The Labadie Collection’s Franklin and Penelope Rosemont Papers document their commitment to living out their surrealist ideals through notebooks, exhibition notes, photographs, unpublished manuscripts, and three extensive series of correspondence that include texts and original artwork from many individuals and groups.
Posts by Julie A Herrada
Fifty years ago, on March 16, 1968, in the Vietnamese village of My Lai in Quảng Ngãi Province, American soldiers, led by Lt. William Calley, summarily executed over 500 men, women, children, and babies at point blank range.
Preserving the history of labor movements has been core to the Labadie Collection’s mission since its very beginnings more than a century ago. In 2016, two important collections on 20th century labor organizing have been arranged to better facilitate research. The Joyce Kornbluh Collection (3.25 linear ft.) and the Don Stewart IWW Collection (3 linear ft.) conserve evidence of the regular confrontations between workers, corporations, and government throughout the past hundred years.
An unforgettable figure of the anarchist and syndicalist communities, Federico Arcos (1920-2015) was known for his generosity and the unabating commitment with which he pursued his ideals. Friends of the Labadie Collection remember Arcos as a long-time benefactor and collector. Federico and his wife Pura curated in their home in Windsor, Canada, an important library of anarchist books, newspapers, and archives that never failed to impress their many guests. In addition to the many items he...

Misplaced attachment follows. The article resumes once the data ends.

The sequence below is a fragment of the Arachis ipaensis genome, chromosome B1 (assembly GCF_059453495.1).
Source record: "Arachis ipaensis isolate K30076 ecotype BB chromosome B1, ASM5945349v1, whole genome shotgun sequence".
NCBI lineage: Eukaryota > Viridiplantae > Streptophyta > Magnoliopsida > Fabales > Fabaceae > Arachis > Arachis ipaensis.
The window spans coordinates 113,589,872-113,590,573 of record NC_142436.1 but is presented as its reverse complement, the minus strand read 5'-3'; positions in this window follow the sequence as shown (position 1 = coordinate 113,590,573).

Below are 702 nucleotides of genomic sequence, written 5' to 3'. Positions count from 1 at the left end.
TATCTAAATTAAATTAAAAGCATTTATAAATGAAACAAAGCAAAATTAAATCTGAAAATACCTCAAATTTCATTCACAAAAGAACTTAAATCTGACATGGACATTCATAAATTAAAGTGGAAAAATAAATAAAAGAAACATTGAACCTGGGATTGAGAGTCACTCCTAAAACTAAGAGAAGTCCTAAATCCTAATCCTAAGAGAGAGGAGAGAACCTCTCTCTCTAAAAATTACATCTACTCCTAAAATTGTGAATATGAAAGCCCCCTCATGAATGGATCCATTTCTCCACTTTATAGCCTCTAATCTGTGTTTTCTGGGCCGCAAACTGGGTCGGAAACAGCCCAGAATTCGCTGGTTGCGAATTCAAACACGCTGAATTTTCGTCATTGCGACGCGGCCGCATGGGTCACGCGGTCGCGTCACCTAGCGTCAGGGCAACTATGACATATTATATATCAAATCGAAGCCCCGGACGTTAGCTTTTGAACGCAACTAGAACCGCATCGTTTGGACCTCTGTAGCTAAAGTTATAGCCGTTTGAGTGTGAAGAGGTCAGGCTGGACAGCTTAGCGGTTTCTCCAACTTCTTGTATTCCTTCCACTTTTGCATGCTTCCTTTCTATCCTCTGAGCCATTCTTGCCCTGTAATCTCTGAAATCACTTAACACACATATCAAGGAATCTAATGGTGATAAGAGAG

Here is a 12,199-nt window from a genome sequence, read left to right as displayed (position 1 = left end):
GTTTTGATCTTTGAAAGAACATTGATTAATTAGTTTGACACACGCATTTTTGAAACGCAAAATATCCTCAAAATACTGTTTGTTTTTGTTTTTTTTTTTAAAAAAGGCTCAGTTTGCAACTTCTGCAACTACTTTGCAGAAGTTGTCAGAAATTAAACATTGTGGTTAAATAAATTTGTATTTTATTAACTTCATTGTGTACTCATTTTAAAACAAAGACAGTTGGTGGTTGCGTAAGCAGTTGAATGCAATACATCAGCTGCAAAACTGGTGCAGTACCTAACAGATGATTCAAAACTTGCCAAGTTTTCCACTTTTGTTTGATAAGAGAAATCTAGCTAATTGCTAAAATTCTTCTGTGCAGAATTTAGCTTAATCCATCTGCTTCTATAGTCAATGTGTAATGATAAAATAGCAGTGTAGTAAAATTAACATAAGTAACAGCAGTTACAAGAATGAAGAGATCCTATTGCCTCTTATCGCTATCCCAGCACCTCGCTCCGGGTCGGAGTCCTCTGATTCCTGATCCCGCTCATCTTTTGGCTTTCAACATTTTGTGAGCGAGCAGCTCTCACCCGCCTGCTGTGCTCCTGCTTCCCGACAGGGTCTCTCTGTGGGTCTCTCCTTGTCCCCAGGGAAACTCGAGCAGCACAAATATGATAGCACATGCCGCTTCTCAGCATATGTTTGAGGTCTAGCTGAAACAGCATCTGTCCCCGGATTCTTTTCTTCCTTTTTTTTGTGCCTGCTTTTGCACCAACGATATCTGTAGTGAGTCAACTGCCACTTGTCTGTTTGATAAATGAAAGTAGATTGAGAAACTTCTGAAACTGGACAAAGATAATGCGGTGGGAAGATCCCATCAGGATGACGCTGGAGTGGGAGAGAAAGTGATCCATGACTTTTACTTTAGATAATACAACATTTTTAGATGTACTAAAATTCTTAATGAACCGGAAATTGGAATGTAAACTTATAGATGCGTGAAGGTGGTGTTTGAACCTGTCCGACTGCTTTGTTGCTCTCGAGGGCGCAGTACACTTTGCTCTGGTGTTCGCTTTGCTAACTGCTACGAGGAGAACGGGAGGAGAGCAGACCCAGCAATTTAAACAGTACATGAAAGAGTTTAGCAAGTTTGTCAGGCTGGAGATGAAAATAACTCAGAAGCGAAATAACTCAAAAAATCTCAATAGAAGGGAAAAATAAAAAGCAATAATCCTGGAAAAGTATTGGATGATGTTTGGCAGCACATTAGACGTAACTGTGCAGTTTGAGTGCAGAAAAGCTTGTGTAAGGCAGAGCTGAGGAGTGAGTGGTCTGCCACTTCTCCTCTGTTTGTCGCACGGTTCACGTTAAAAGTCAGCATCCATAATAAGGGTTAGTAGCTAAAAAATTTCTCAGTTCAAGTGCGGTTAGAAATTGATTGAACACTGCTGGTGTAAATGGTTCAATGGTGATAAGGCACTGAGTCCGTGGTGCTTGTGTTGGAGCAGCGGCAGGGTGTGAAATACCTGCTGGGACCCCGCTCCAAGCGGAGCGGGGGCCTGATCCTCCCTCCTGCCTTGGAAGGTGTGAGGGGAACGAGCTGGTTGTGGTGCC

As the only grandchild of Jo and Sophie Labadie, Carlotta Anderson was fascinated by her family's history. She wrote an authoritative biography of her grandfather, researched anarchism, labor unions and Detroit history before the auto industry, and preserved original family documents dating back to the nineteenth century. Anderson was a dear friend of the Labadie Collection and, shortly before her death she donated important papers that are now open for research.
A commemoration of the 100th anniversary of the execution of Joe Hill, the famous Wobbly bard.
On November 5th, 1916, the town of Everett, WA, witnessed a violent confrontation between a citizens’ militia hostile to labor unions and a group of Industrial Workers of the World members sailing into the town’s port to support local workers on strike. The Labadie Collection has secured a new set of archival documents about the Everett Massacre to be available to researchers.
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